Pungo Unit of Pocosin Lakes National Wildlife Refuge (NWR) in North Carolina. Published by the U.S. Fish & Wildlife Service (USFWS).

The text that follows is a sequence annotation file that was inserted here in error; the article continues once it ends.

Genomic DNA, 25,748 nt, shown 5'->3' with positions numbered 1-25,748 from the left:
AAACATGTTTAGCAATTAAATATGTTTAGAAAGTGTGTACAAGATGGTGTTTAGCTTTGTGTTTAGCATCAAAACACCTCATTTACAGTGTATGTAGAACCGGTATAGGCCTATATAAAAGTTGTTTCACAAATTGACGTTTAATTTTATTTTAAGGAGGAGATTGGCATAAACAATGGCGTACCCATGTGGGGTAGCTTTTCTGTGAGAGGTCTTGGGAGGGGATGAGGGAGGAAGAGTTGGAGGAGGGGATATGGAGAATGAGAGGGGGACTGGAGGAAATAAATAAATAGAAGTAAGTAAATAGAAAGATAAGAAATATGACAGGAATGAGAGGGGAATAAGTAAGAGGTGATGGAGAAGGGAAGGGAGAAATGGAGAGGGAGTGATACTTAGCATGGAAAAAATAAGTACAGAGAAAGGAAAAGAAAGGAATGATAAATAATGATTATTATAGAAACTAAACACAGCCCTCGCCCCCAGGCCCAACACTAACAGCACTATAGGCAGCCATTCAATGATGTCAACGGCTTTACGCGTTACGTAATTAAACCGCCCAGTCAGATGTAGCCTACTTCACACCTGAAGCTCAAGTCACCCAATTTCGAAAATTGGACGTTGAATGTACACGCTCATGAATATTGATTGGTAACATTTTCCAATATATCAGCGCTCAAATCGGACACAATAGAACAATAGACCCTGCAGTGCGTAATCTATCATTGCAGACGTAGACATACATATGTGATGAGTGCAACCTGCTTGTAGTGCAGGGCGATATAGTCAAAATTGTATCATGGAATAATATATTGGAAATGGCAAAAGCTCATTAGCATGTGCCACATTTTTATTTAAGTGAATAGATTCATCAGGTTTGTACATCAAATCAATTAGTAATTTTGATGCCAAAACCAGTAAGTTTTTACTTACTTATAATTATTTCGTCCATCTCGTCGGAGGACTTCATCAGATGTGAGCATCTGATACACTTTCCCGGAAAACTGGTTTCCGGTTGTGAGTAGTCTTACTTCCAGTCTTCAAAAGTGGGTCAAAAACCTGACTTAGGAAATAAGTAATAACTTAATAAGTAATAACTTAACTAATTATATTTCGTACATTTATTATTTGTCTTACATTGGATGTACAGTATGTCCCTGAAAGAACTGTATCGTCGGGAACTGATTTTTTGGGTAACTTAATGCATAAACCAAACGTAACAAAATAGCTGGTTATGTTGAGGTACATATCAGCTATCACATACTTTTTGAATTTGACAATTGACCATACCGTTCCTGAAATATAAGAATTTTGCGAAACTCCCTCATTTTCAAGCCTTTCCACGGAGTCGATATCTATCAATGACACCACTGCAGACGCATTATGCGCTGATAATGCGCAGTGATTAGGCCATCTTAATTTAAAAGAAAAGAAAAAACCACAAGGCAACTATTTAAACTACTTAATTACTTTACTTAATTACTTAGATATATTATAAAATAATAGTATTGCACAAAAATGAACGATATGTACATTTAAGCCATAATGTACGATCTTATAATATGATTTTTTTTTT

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U.S. Fish & Wildlife Service Pocosin Lakes National Wildlife Refuge Pungo Unit Regulations and Visitor Information Welcome to Pocosin Lakes National Wildlife Refuge Pungo Unit The National Wildlife Refuge System, managed by the U.S. Fish and Wildlife Service, is the world’s premier system of public lands and waters set aside to conserve America’s fish, wildlife and plants. Since President Theodore Roosevelt designated Florida’s Pelican Island as the first wildlife refuge in 1903, the System has grown to more than 150 million acres, 553 national wildlife refuges and other units of the Refuge System, plus 38 wetland management districts. For more information visit the Service’s National Wildlife Refuge System web page at http://www.fws.gov/refuges/. You are on the Pungo Unit of Pocosin Lakes National Wildlife Refuge. The Pungo Unit is 12,350 acres in size and includes land in Hyde and Washington Counties in North Carolina. The purpose of the Pungo Unit, originally established as Pungo National Wildlife Refuge in 1963, is to provide habitat for migratory, wintering waterfowl. It is an inviolate waterfowl sanctuary, meaning waterfowl are protected from hunting and disturbance. The 2,800-acre Pungo Lake, in the center of the Pungo Unit, is a historic roost site for waterfowl and one of the main attractions for the birds. The lake is shallow, but because the water is naturally dark in color, sunlight does not penetrate and thus very few plants that waterfowl feed on grow in the lake. The birds primarily use the lake for roosting and loafing (hanging out between foraging excursions). The birds forage in the surrounding wetlands and agricultural fields (both on and off of the refuge). U.S. Fish and Wildlife Service Pocosin Lakes National Widllife Refuge PO Box 329 205 South Ludington Drive Columbia, NC 27925 http:/www.fws.gov/pocosinlakes/ There are 1,100 acres of agricultural fields on the Pungo Unit. The Service manages this crop ground via a Cooperative Farming Program. We enter into agreements with local farmers to produce crops in the fields (we alternate corn and soybeans as part of an integrated pest management program and double crop winter wheat in some of the fields). Rather than pay us rent for using the land, the farmers leave a portion of corn standing in the fields for waterfowl and other wildlife to eat. It’s a win/win for all of us, the farmers, the Service, and the critters. A third component of our waterfowl habitat management is our moist soil management program. Moist soil units are impounded areas where we can control water levels to grow native wetland plants that waterfowl eat. We have five moist soil impoundments on the Pungo Unit totaling about 450 acres. The Refuge also provides thousands of acres of forested wetland habitat for wood ducks and other waterfowl species. We can flood some of these areas on the Pungo Unit during the fall and winter to make tree mast even more available for the birds to eat. Migratory, wintering waterfowl (swans, geese, and ducks) begin arriving at the Pungo Unit in October with large numbers arriving in November. Waterfowl numbers continue to grow until they reach their peak, usually in December or January. The Pungo Unit hosts peak numbers well in excess of 100,000 birds annually. U.S. Fish and Wildlife Service 1 800/334 WILD May 2018 Adult tundra swans are large, white birds with black beaks and a small yellow spot on their lores (between the eye and the upper base of the beak). Juveniles are gray. They tend to travel in small groups. They nest in Alaska and western Canada. While most of the waterfowl at Pungo migrate north and south along the Atlantic Flyway, tundra swans migrate across the continent. Northeast North Carolina hosts more than 80% of the eastern subpopulation of tundra swans and peak numbers at Pungo often exceed 25,000. Snow geese are larger than ducks, but smaller than tundra swans. They are white with black wing tips, but there is also a dark color phase known as the blue goose. Snow geese are very gregarious, often flocking together in very large groups. There are several species of ducks on Pungo in the winter including mallard, American black duck, blue-winged and green-winged teal, northern pintail, ringnecked duck, American wigeon, gadwall, and northern shoveler. Wood ducks can be observed year round on the refuge. This is Bear Country! The large areas of contiguous forest on Pungo and the rest of Pocosin Lakes Refuge, along with the supplemental food from crops grown nearby, provide great habitat for American black bears and the Pungo Unit supports one of the highest densities reported anywhere in the scientific literature. Black bears will normally avoid humans but keep in mind that they are wild animals and can be dangerous. Be very cautious around bears. U.S. Fish & Wildlife Service Do Not Feed Bears! This may lead to bears losing their fear of people which may lead to them having to be destroyed. Do not get anywhere near cubs (mom is usually close by and doesn’t like it!). Try not to startle a bear (they have fair eyesight and hearing and a very keen sense of smell, but you can still surprise them sometimes). Keep all food in a part of your vehicle that will make it difficult for bears to smell, like the trunk (bears have damaged unattended vehicles on the refuge while trying to get to food inside). Treat your trash, and anything else that might smell tasty to bears, the same as food. And, of course, please take your trash out with you. Recreational Opportunities Watching and photographing wildlife is popular on the Pungo Unit. Waterfowl observation (during the winter) and bear watching (nearly year-round) are the most popular, but other birds and wildlife are plentiful on Pungo as well. In addition, there are limited deer and feral hog hunting opportunities and some fishing in the many canals surrounding the lake. Hunting All visitors should be aware that the Pungo Unit is open to deer (and feral hog) hunting during the early part of the North Carolina deer hunting season, including that part of September when the state deer season is open, October, and November (although only archery equipment may be used in November). Hunting on Sundays is not allowed nor is hunting allowed anywhere within Pungo Lake, within 100 yards of the Duck Pen Wildlife Trail, and within 100 yards of the Pungo Lake Observation Platform on the south side of the lake. When Pungo is open to hunting, visitors should exercise extra caution. Stay in your vehicle or on roads and in other open areas where you can be easily seen. And consider wearing blaze orange clothing when away from your vehicle. Access Generally, the Pungo Unit is open for daylight use only. We define daylight as 30 minutes before official sunrise to 30 minutes after official sunset. Official sunrise and sunset times change almost daily and are different as you move east and west. Official sunrise/sunset tables are available on the internet and from other sources. In general, however, you cannot be on the Pungo Unit when it’s dark. There are approximately 44 miles of roads on the Pungo Unit. All of them are dirt surface and can get slippery and rough during wet periods and dusty during dry periods. About half of roads are open to licensed vehicles at least part of the year. Some of these roads are closed to vehicles during the wintering waterfowl season (November through February) and some may be closed to all public entry during that time. Closed roads are shown on the map in this brochure and/or posted with signs. Sometimes, roads have to be temporarily closed because they become impassable. State traffic laws apply on refuge roads when they are open to vehicles. The speed limit on all refuge roads is 25 m.p.h. unless otherwise posted. Unless closed to all public entry, the roads on the Pungo Unit are open for foot travel and bicycling. See the map in this brochure for the location of the following state, county, and refuge roads that can be used to access refuge areas by licensed vehicle: n NC Highway 45, a paved state road. n Pat’s Road, a paved county road. n South Pungo Road, a dirt refuge road. n Hyde Park Road, a dirt refuge road that is gated at the southern refuge boundary and closed to vehicles south of South Pungo Road during the wintering waterfowl season. n D-Canal Road, a dirt refuge road. n Molt Road, a dirt refuge road that is closed to all public entry during the wintering waterfowl season. n West Lake Road, a dirt refuge road that may be closed to vehicles during the wintering waterfowl season. n South Lake Road, a dirt refuge road part of which may be closed to vehicles or all public entry during the wintering waterfowl season. n Refuge Road, a paved county road. n Van Staalduinen Road, a dirt refuge road open to vehicles from Refuge Road to South Pungo Road. Allen Road, on the eastern edge of the Pungo Unit, is normally closed to vehicles because it is difficult to maintain and becomes impassable when wet. Most of Allen Road is within the boundaries of the Pungo Unit and subject to Pungo Unit regulations. There are three locations (two roads and one foot-bridge) along the Pungo Unit section of Allen Road where visitors can walk or bicycle across the Allen Road Canal to refuge lands east of Allen Road and off of the Pungo Unit. However, visitors should note the private lands interspersed in this area and avoid trespassing on these private properties. Other Access Restrictions All of the agricultural fields and moist soil units on the Pungo Unit are closed to all public entry during the wintering waterfowl season (November – February) to prevent waterfowl disturbance. Pungo Lake is closed to all public entry year round; boats are not allowed on Pungo Lake at any time. Waterfowl Observation Although waterfowl can be seen almost anywhere on Pungo during the waterfowl season (November – February), we have designated five observation areas/points that usually provide good waterfowl observation opportunities. Refer to the map in this brochure for locations. 1. Hyde Park Observation Point This area features one of our moist soil management units. Often, millet is planted in part of this impoundment and it sometimes attracts large concentrations of ducks. From November through February, most of the section of Hyde Park Road south of the South Pungo Road intersection is closed to all public entry to prevent waterfowl disturbance in this moist soil unit. However, you can park at the Hyde Park/South Pungo Road intersection (please do not block the gate or roads) and walk a short distance south on Hyde Park Road (to the “Closed Area” signs) to look at the birds. 2. Pungo Lake Observation Platform This elevated platform on the southern tip of Pungo Lake provides unobstructed views of the lake and the surrounding forested wetlands. Large concentrations of waterfowl can sometimes be seen from the platform, usually when the wind is from southerly directions. 3. Pungo Lake Observation Point Take a stroll on the Duck Pen Wildlife Trail out to the Pungo Lake Observation Point on the south-central side of Pungo Lake. Park along the shoulder of South Lake Rd near the trailhead; do not block the road or trail, but be careful to not get off of the road bed as you could easily get your vehicle stuck. U.S. Fish & Wildlife Service The trail is approximately ½ mile long leading to an observation/photo blind on the shore of Pungo Lake. Large concentrations of waterfowl can usually be seen on this part of the lake from November through February. Be very quiet as you walk the trail and while in the blind to avoid disturbing and scaring the birds away. Please keep all the cover flaps over the observation holes in the blind closed except when being used (if you’re wondering what the black pipe on the covers is for — it hopefully looks like camera or spotting scopes sticking out of the blind all the time so the birds get used to them and, hopefully, stay close when your lens is sticking out). Stay on the trail and within the fenced areas; all of the surrounding areas are closed to all public entry to protect wildlife. The trail and observation point are open for foot travel only during the waterfowl season; bicycles and pets are not allowed on the trail. 4. West Lake Road Observation Point Located at the south end of West Lake Road (near the intersection with South Lake Rd), this point is a great location for watching waterfowl flying back and forth between Pungo Lake and foraging areas to the west and southwest during the winter. Early morning and late afternoon are often the best times to see these flights. 5. North Lake Woods Observation Area The wooded area between North Lake Road and Pungo Lake provides a naturally concealed area for visitors to see large concentrations of waterfowl on the lake. To prevent disturbance to the birds, you are not allowed to go out of the woods and into the open lakeshore area. Park at the gate on North Lake Road near the D-Canal Road intersection (please do not block the road or gate) and walk east on North Lake Road. About one mile down the road (see a farm road going off to the left) there’s a trail going into the woods on the right leading to Pungo Lake. Less than ½ mile further east on North Lake Road is a small road on the right that also leads to Pungo Lake. General Prohibitions Generally, everything other than those activities specifically authorized are prohibited on national wildlife refuges. Prohibited activities include: n taking wildlife or wildlife parts (eggs, antler sheds, etc.) other than as authorized under our hunting and fishing regulations n entering or being on any portion of Pungo Lake n cutting or removing vegetation n spotlighting (shinning lights, including vehicle headlights, on wildlife) n open fires n All Terrain Vehicles (ATVs) except as provided for in our hunting regulations n all commercial activities except as allowed under a Special Use Permit n baiting (placing any food, lure, or attractant on the refuge for any purpose) n littering Our Mission The mission of the U.S. Fish and Wildlife Service is working with others to conserve, protect and enhance fish, wildlife, plants and their habitats for the continuing benefit of the American people. We are both a leader and trusted partner in fish and wildlife conservation, known for our scientific excellence, stewardship of lands and natural resources, dedicated professionals and commitment to public service. Pocosin Lakes Refuge: Pungo Unit F-2 Road i Legend 5 Information Maintenance compound North Lake Road Observation areas Roads closed to vehicles from Nov-Feb Roads closed to vehicles Roads open to vehicles Pungo Unit boundary Duck Pen Wildlife Trail to Observation Point West Lake Road Areas closed from Nov-Feb Farm fields - closed Nov-Feb Moist soil units - closed Nov-Feb 4 Pungo Lake - closed year round 1 2 3 4 5 Pungo Lake Observation points: 1. Hyde Park Obs Point 2. Pungo Lake Platform 3 D-Canal Road 3. Pungo Lake Obs Point 4. West Lake Road Obs Point 5. North Lake Woods Obs Area South Lake Road Observation areas and routes may be subject to closure at management’s discretion. Park along road edge. Allen Road i 2 i Hyde Park Road N 1 South Pungo Road Pat’s Road Van Staaldulnen Road i NC Highway 45 Refuge Road NC Highway 45 0 Miles 0 Kilo 1.2 1